Preferably, the heat-stabilized polyester substrate is coated with a thin layer of metal such as aluminum by vacuum deposition techniques. In this embodiment, the metal layer can be a substantially continuous electrically conductive material which is present in sufficient amounts to impart an optical density of greater than 0.25 to about 0.45, preferably greater than 0.35 to about 0.45. Methods other than vacuum deposition may also be used if they provide a substantially continuous layer of the desired thickness.

The thickness of the metal layer in the microwave susceptor, as applied to a sheet of heat-stabilized polyester, is indicated by the optical density of the microwave susceptor. Optical density is defined as log10 [l/T] where T is the transmittance of visible light (400-700 nm wavelength) by the microwave susceptor, i.e. by the sheet of polyester that contains the metal coating on one side thereof. As the thickness of the metal coating increases, the amount of light transmitted by the susceptor will decrease. Measurement of transmittance may be performed, for example, by use of a spectroradiometer, such as a OL-750 spectroradiometer from Optronic Laboratories, Orlando, Fla.

A microwave susceptor of this invention can be formed as a film or a sheet. It can also have a configuration of a pouch or a package that can contain the food item to be heated. It can also be a wrappable film or a sheet that wraps the food item to be heated, or other configurations that place the food item in heatable proximity to the microwave susceptor.

In one embodiment, the microwave susceptor of the present invention is used to heat food items containing dough such as raw dough. Dough-containing food items that can be heated include pizza, cookies, pies, bread, and other baking food items. Pizza crust in particular is advantageously browned and crisped according to the method of the present invention.

An object to be heated may be disposed in heatable proximity to a microwave susceptor of this invention, in which spatial relation heat is transferred from the susceptor to the object to be heated. Upon being subjected to microwave irradiation, the microwave susceptor will undergo heating, which in turn will cause the heatable object to undergo heating, particularly at the surface thereof. The heatable object may be any non-electrically conductive material, which may or may not be transparent to microwave radiation. Thus, a heatable object may be heated both by the direct absorption of microwave radiation, and by the conductive heating of the microwave susceptor.

A further embodiment of this invention is thus a method of heating an object by placing the object in heatable proximity to a microwave susceptor of this invention, and exposing the object and the susceptor to microwave radiation. In a preferred embodiment, the object to be heated is a food item such as a pizza or raw pizza dough. The food item may be placed directly in contact with the susceptor, or may be placed in a separate container which is placed in contact with the susceptor. A food item of particular interest is a pizza, which requires excellent browning and crisping without charring. The food item, and a susceptor hereof, may be contained in a housing, enclosure or package for ease of storage, shipping and protection from contamination. Thus, according to a method of the invention, the combination of a food item disposed proximate to a susceptor hereof may be placed in a package for the purpose of being heated. The package may be provided with an opening to the interior during heating in order to allow venting of hot gases.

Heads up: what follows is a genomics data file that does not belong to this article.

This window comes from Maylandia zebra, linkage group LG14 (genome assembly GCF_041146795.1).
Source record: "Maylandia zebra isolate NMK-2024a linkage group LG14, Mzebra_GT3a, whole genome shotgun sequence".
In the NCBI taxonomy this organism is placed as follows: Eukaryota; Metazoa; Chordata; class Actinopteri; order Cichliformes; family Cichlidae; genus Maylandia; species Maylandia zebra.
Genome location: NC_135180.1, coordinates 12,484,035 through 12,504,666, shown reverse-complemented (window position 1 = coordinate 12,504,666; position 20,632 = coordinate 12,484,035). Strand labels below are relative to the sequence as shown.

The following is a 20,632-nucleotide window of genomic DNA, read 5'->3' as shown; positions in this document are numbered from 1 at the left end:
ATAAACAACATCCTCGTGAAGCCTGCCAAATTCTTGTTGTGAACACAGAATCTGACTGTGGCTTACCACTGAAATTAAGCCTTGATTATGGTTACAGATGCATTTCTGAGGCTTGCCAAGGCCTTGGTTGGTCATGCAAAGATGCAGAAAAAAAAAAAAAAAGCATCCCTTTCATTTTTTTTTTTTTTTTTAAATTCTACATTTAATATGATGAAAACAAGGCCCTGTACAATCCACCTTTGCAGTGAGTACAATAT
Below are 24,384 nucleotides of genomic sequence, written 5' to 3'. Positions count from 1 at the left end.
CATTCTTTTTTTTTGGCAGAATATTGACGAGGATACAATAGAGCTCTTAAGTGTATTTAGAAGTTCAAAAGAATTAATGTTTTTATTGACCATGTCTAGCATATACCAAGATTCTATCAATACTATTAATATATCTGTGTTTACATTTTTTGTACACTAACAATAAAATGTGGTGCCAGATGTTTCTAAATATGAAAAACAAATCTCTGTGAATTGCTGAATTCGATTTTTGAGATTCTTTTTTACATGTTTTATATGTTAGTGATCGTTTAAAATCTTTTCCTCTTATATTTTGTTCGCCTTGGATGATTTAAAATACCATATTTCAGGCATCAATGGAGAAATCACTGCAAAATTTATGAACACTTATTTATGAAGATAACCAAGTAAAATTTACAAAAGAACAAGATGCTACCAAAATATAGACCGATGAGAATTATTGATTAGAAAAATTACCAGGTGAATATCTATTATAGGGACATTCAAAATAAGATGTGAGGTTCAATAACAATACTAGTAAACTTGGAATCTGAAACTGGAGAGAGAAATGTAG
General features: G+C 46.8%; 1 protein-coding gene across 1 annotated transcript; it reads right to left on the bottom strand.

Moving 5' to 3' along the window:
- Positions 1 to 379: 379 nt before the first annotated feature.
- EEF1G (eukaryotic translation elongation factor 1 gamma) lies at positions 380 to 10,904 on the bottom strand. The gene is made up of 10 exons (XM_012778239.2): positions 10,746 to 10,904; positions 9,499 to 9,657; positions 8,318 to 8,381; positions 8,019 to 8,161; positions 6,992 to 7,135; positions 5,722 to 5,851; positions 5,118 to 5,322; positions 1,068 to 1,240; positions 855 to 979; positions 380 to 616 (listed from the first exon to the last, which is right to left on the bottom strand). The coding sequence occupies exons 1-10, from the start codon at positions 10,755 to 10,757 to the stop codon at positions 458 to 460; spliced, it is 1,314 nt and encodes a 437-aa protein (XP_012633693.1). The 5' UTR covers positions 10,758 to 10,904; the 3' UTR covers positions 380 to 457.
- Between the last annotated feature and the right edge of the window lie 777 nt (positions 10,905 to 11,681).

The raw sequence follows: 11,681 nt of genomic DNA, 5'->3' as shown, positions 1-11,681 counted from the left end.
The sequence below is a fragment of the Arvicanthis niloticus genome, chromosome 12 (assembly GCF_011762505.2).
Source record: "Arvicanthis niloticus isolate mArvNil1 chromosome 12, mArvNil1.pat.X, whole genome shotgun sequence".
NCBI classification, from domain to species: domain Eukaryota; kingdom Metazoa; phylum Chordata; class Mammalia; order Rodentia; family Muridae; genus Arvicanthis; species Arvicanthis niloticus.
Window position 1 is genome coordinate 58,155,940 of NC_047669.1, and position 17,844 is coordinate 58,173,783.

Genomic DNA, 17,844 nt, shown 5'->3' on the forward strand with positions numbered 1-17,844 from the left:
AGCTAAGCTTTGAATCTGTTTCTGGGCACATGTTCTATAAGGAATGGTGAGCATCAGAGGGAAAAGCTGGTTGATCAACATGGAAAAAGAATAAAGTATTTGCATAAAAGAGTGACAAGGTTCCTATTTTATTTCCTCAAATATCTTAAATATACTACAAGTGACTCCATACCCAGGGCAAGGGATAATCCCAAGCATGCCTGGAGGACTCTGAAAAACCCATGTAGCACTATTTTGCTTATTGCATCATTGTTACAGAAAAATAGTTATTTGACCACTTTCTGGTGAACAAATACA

A further embodiment of this invention is thus an article comprising a combination of an object and a microwave susceptor of this invention, wherein the object is placed in heatable proximity to the susceptor. In a preferred embodiment, the object to be heated is a food item such as a pizza. FIG. 2 shows such a combination-type article.

In other embodiments, a microwave susceptor hereof may be incorporated into a layered structure. In addition to the susceptor, the layered structure may be fabricated from other layers made from materials including polymeric films, both semicrystalline thermoplastic and thermoset, microwave transparent plastic sheet materials, paper or paperboard, woven or non-woven fabrics, or a multilayered laminated structure having a dielectric backing substrate that is transparent to microwave energy. Suitable polymeric films include polyesters, polyetherketones, polyimides, polyolefins and copolymers thereof, polyvinylaromatics, polycarbonates, acrylate polymers, and the like; and to a somewhat lesser extent polyamides and polyolefins and copolymers thereof. Suitable paper and paperboard includes cellulosic paper, and papers formed from fibrils of poly(m-phenyleneisophthalamide), poly(p-phenyleneterephthalamide), and mixtures thereof. Exemplary is 15 to 50-pound grease proof kraft paper. A layer in a layered structure or multi-layer laminate will typically be about 25 to about 50 micrometers thick, and will be stable up to about 250°-300° C. The layered structure may be used to protect human food, such as a frozen pizza, from contamination.